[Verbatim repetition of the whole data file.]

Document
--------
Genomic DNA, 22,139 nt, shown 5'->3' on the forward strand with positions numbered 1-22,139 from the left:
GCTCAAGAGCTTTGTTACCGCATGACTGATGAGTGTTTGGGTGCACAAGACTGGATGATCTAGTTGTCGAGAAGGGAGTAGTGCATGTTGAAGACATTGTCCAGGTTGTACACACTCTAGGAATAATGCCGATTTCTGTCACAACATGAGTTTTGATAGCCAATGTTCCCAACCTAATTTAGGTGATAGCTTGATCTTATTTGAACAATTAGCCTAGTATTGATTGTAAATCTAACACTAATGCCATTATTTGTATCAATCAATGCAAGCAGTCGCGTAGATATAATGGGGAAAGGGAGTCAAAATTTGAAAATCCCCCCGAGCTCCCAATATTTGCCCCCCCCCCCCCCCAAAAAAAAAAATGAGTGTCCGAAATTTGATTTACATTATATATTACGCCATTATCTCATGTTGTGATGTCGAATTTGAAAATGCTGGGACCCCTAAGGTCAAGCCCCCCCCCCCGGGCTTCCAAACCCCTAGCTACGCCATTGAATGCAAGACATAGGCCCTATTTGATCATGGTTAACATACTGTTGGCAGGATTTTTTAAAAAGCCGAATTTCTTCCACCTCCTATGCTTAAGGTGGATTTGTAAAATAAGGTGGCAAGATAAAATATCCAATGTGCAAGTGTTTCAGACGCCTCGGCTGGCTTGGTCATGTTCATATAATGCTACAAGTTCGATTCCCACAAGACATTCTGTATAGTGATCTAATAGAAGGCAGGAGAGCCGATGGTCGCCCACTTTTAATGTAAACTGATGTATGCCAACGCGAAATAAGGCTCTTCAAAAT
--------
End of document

Genomic DNA, 22,139 nt, shown 5'->3' on the forward strand with positions numbered 1-22,139 from the left:
GCTCAAGAGCTTTGTTACCGCATGACTGATGAGTGTTTGGGTGCACAAGACTGGATGATCTAGTTGTCGAGAAGGGAGTAGTGCATGTTGAAGACATTGTCCAGGTTGTACACACTCTAGGAATAATGCCGATTTCTGTCACAACATGAGTTTTGATAGCCAATGTTCCCAACCTAATTTAGGTGATAGCTTGATCTTATTTGAACAATTAGCCTAGTATTGATTGTAAATCTAACACTAATGCCATTATTTGTATCAATCAATGCAAGCAGTCGCGTAGATATAATGGGGAAAGGGAGTCAAAATTTGAAAATCCCCCCGAGCTCCCAATATTTGCCCCCCCCCCCCCCCAAAAAAAAAAATGAGTGTCCGAAATTTGATTTACATTATATATTACGCCATTATCTCATGTTGTGATGTCGAATTTGAAAATGCTGGGACCCCTAAGGTCAAGCCCCCCCCCCCGGGCTTCCAAACCCCTAGCTACGCCATTGAATGCAAGACATAGGCCCTATTTGATCATGGTTAACATACTGTTGGCAGGATTTTTTAAAAAGCCGAATTTCTTCCACCTCCTATGCTTAAGGTGGATTTGTAAAATAAGGTGGCAAGATAAAATATCCAATGTGCAAGTGTTTCAGACGCCTCGGCTGGCTTGGTCATGTTCATATAATGCTACAAGTTCGATTCCCACAAGACATTCTGTATAGTGATCTAATAGAAGGCAGGAGAGCCGATGGTCGCCCACTTTTAATGTAAACTGATGTATGCCAACGCGAAATAAGGCTCTTCAAAAT